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Simon Penny at Exeter


While I’m on it – here’s a great talk happening at Exeter in the 6th May featuring the well-known work of Simon Penny, with Aron Vinegar, Giovanna Columbetti and Andrew Pickering responding. Blurb below;

, Professor of Studio Art, University of California, Irvine:

16.00-18.00 MR1 Queens Building, Tuesday 6 May 2014.

Art and Cognition—Embodiment, Processual Dynamics and Material Engagement

ARON VINEGAR, Director, Programme for Art History and Visual Culture


SIMON PENNY is an interactive media artist who has a long history of building interactive systems that attend to embodied experience and gesture. He has a longstanding concern with the embodied and situated aspects of artistic practice. He explores – through both artistic and scholarly work – dimensions of the fundamental problems encountered when machines for abstract mathematico-logical procedures are interfaced with cultural practices (such as aesthetic creation and reception) whose first commitment is to the engineering of persuasive perceptual immediacy and affect. These cultural practices mobilize sensibilities and non- propositional cognitive modalities alien to the technology and possibly incompatible with its structuring precepts: the kind of intelligence required by cultural practices involving handwork, bodywork and material engagement (crafts, “popular,” and “higher” art forms) is embodied, kinesthetic, and multi-modal. In his digital art practice, Penny has attempted to find a way to integrate the intelligence modalities required for such ‘bodywork’ into alphanumeric logico-symbolic forms of expression. In this context has developed a critique of notions of intelligence reified in computer technologies, rooted in post-cogntivist conceptions of cognition, self and agency. His interactive digital art installations, such as “Fugitive”, “Traces” and Petit Mal, possess interfaces sensitive to sensorimotor modalities of aesthetic response. His current book project focuses on articulating a new aesthetic theory for interactive media, digital cultural practices, and the arts in general, which deploys contemporary embodied and post-cognitivist perspectives to provide an language for the discussion of cultural practices which is aware of and attends to situated, embodied and enactive intelligences.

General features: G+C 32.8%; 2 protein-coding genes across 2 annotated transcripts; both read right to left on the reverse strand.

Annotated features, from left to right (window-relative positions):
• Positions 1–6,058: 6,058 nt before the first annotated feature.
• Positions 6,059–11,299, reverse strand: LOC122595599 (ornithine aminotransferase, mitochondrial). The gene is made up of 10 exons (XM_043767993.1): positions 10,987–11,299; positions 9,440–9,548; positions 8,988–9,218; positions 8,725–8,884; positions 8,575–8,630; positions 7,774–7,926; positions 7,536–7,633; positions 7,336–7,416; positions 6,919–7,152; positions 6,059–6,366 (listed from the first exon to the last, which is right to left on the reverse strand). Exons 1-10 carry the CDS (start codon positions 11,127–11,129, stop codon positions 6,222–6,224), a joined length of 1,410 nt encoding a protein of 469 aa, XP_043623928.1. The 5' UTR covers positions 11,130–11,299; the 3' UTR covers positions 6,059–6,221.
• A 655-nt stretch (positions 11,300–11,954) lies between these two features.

Simon’s visit is sponsored by the Exeter Science, Technology and Culture Initiative and the Programme for Art History and Visual Culture.


Through the twentieth century, a staunchly internalist conception of cognition gained traction, culminating in the computationalist positions of Artificial Intelligence and Cognitivist cognitive science. In the 80s, the computationalist paradigm showed increasing signs of failure around questions of common sense and lived experience. New theorisation and research in Enactive, Embodied and Embedded (EEE) cognition have increasingly elucidated the shortcomings of Cartesian/Functionalist conceptions of cognition. Meanwhile, new neuroscientific technologies are revealing neurophysical realities that challenge traditional notions of mind, self and intelligence. I argue that this new generation of research has resounding implications for our understanding of art and cultural practices.

My path into these concerns is unusual but also, I think, emblematic of the concerns at hand. My theoretical concerns arise out of practice itself. As an artist working with computer technology at the cusp of the ‘information revolution’ the difference in world view between the traditions of computing and the traditions of art practices was stark. I was surprised that few around me felt as I – that rhetorics of ‘convergence’ were utterly hollow, and what we were (and still are) immersed in was an ontological crisis of historic dimensions. Almost of all of my work in that period addressed different aspects of this problem, centering on the challenge of building computational systems that attended to embodied interaction.

In this presentation I will present some of those works, contextualizing them in with respect to historical precedents, including Von Uexküll’s ethnology, Gibson’s Ecological Psychology and Maturana’s Autopoietic Biology, which provide a theoretical basis for various non- internalist conceptions of cognition. I will outline some of these EEE positions and go on to elucidate their relevance to thinking about making and cultural practices. I will briefly discuss the emerging field of neuroaesthetics from this perspective.

Governing Academic Life – Para-academic Life


A quick update here. Just to say that I’ll be in a panel titled “Para-Academic Life: Becoming ungovernable” for the Governing Academic Life conference taking place at the LSE,  June 25th – 26th.

Anne, the organiser, got in touch with me and Paul a while back I think, with the intention of including the work of Speculations and Continent, and we’re thrilled to be speaking about our experiences running para-academic journals in the neo-liberal wasteland of mainstream academia. We’re especially thrilled to have Fintan from DUST  on board plus a live link from Eileen.

My talk is entitled ‘Para-academia and the Education of Grownups’ (another Cavell link). So all in all, an important set of events. You can see the provision programme HERE and the aims of the conference HERE.

Para-academic Practices: becoming ungovernable?
(Convenor Paul Boshears)

Paul Boshears (European Graduate School; continent), ‘Rudderless Piloting, Unwavering Pivoting, Governing without Coercion’